Tuesday Mooney Talks to Ghosts, by Kate Racculia

Tuesday Mooney is comfortable with her life. She has a job she excels at, her own apartment, a couple close friends, and lots of introvert time. Part of her knows that she’s just a teensy bit bored with the routine, probably why she jumps at the chance of a treasure hunt when an eccentric old man dies and leaves a trail of clues that should lead to his fortune…

I’ll admit that I was wary going into this book. Racculia’s previous book, Bellweather Rhapsody, was a favorite of mine several years ago, and I wasn’t sure how well Tuesday would live up to it. The title didn’t particularly appeal to me. Nor the cover, nor the setting (Boston, ugh), nor the plot synopsis. But I had to give it a shot, right? I loved Bellweather Rhapsody, after all.

Opening chapter/prologue: quite intriguing, and with a bit of a spooky paranormal vibe. Totally my thing. After that first chapter, the book started a bit slow. The crux of the book, the whole treasure hunt bit, doesn’t start until roughly 50 pages in. Before that, you have characters. But here’s the thing, y’all: Racculia does characters right. There were so many reasons I was willing to try out this book and put it aside before I began, and then Racculia just came in there and began writing the realest of real characters with fascinating prose, just like she got to me the last time. The woman can write. I didn’t even like some of the characters, but I loved them at the same time.

Tuesday Mooney. She was an awesome narrator. Even though I’m nothing like the woman, I can relate to her in so many little ways. Tiny things. Very specific things, like how The Cask of Amontillado was the one Poe story I found extremely disturbing, too. Because Tuesday isn’t simply a broad character with relatable emotions; she’s a real person, with specific likes and fears and memories and history. All the characters were like that, grounding the story with solidity and realism, which was particularly important on a backdrop of mild absurdity (the whimsical and sometimes dangerous treasure hunt) and supernatural elements (are there really ghosts? or are they just tricks of the mind?).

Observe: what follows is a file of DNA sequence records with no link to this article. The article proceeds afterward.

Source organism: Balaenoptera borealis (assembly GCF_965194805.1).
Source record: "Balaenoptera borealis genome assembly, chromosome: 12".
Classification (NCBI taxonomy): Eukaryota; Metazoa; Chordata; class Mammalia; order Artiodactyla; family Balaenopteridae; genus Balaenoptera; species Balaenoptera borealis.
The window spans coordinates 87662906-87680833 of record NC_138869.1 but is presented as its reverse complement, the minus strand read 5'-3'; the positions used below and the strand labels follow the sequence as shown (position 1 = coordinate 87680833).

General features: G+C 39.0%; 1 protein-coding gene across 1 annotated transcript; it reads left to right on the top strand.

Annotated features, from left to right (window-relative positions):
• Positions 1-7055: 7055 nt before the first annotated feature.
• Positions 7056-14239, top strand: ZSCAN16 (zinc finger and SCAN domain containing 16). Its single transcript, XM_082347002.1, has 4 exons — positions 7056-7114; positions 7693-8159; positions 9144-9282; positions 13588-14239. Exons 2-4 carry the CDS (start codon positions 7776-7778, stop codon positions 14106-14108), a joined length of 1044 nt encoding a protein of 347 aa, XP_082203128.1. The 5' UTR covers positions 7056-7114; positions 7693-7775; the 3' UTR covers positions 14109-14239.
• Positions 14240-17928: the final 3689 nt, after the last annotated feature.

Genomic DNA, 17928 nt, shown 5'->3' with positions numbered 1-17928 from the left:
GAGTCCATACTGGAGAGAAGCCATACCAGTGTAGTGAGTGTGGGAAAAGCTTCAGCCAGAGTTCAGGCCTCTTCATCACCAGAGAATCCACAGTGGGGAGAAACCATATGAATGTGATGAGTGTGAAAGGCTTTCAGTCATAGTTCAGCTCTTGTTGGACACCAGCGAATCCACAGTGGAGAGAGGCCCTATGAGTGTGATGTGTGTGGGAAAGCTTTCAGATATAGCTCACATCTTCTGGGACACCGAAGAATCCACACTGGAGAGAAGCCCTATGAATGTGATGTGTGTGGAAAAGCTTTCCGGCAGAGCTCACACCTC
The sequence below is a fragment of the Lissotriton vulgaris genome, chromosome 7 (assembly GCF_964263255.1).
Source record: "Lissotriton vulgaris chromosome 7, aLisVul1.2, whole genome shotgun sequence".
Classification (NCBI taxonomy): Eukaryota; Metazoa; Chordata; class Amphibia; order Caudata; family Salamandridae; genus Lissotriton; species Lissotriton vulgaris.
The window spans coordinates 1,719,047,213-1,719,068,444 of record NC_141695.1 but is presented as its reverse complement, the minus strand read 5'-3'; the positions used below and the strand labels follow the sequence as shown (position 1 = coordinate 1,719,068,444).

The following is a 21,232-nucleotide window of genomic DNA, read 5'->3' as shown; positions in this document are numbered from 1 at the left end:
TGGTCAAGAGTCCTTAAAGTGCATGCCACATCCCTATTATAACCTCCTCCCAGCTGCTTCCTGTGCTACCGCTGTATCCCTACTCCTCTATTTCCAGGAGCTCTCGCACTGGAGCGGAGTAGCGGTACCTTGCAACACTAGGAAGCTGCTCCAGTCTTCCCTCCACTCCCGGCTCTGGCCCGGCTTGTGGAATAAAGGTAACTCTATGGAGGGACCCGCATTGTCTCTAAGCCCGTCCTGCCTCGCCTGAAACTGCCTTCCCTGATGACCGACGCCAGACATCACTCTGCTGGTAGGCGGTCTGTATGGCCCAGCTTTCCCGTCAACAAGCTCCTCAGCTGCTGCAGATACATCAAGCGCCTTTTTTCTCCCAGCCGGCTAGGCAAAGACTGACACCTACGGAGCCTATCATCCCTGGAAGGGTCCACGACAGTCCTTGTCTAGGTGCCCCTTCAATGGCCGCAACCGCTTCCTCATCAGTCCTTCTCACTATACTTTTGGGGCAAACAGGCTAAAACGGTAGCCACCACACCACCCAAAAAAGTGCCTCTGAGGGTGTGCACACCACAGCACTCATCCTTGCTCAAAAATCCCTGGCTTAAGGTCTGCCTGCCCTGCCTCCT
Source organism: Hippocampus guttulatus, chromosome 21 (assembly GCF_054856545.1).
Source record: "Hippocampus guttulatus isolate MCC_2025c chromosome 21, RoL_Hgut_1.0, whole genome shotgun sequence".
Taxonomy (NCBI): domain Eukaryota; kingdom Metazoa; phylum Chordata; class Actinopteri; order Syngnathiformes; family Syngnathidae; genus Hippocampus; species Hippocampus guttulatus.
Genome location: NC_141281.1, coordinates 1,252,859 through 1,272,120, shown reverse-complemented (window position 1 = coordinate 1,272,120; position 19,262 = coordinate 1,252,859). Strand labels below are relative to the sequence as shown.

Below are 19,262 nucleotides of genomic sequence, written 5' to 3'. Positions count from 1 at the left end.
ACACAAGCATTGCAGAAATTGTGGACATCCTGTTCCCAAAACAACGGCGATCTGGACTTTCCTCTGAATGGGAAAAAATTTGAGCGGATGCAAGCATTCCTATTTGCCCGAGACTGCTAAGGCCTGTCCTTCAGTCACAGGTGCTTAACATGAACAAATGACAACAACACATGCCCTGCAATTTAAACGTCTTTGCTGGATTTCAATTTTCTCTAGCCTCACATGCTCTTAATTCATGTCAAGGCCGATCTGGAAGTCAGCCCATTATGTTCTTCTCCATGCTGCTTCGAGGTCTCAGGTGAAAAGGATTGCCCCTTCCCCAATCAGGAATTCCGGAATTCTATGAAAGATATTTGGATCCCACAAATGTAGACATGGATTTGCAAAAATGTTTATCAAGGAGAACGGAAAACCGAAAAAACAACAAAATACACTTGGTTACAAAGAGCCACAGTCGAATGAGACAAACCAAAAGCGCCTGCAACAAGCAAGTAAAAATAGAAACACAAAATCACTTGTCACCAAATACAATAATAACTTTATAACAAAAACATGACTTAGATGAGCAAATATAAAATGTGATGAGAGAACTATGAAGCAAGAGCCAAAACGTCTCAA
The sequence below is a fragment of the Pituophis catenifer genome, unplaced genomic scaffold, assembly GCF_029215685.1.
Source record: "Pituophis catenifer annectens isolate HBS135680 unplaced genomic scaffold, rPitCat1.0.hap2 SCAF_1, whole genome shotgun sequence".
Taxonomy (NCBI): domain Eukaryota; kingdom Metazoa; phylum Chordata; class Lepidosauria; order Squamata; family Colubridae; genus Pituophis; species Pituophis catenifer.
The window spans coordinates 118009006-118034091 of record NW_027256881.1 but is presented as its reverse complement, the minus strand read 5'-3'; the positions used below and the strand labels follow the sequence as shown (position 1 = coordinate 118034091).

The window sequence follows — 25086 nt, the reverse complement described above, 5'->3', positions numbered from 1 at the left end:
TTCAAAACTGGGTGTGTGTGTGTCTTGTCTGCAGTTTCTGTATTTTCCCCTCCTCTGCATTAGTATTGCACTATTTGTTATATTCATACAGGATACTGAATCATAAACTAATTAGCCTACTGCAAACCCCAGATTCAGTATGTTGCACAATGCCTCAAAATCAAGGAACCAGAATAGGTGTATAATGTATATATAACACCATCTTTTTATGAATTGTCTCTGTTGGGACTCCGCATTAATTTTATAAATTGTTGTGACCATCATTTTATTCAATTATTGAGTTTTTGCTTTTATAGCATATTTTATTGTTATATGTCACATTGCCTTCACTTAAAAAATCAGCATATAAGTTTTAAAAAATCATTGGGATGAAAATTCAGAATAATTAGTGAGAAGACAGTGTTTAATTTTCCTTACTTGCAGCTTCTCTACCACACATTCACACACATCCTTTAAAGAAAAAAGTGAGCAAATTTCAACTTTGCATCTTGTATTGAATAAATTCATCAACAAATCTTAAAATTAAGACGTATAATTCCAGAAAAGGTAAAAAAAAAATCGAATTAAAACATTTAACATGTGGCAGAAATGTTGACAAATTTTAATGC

I loved this book so much. It was the first book in AGES that I’ve taken with me everywhere, to pull out in every little downtime moment I had to read. I’ve been in a bit of a reading slump for the last month, and Tuesday made me excited about books again. PLUS, I discovered a hidden code in one of the messages that was never addressed in the story. It makes me wonder what other little Easter eggs I missed in the reading. My code-breaking mind says that I’ll probably need a reread or two to go find some. And perhaps a great discussion with some fellow likeminded folks who enjoyed the book as much as I did.

PS – I gotta say it: Thank you so much Kristen for alerting me to the publication of this book, and for introducing me to Kate Racculia’s work in the first place.

About Amanda

Agender empty-nester filling my time with cats, books, fitness, and photography. She/they.
This entry was posted in 2019, Adult, Prose and tagged . Bookmark the permalink.

2 Responses to Tuesday Mooney Talks to Ghosts, by Kate Racculia

  1. Kristen M. says:

    The funny thing with Racculia’s stories for me is that I don’t love them but I absolutely cannot stop reading them. She’s so good at compelling plots and, though I dislike many of her characters, I need to know what happens to them. I kind of like books like this. 😉


    • Amanda says:

      I’ve generally liked her characters (just not Dex this time), and I suppose it seems like I love them. Though I do tend to lose memory of the actual details over time, as evidenced in the past. Like I didn’t realize there was a character in this book that had been in the last one until I saw it in one reader’s review. It’s been too long since I read Bellweather! Sadly it’s packed up so I didn’t get to revisit it for RIP like originally planned.


Leave a Reply

Fill in your details below or click an icon to log in:

WordPress.com Logo

You are commenting using your WordPress.com account. Log Out /  Change )

Facebook photo

You are commenting using your Facebook account. Log Out /  Change )

Connecting to %s

This site uses Akismet to reduce spam. Learn how your comment data is processed.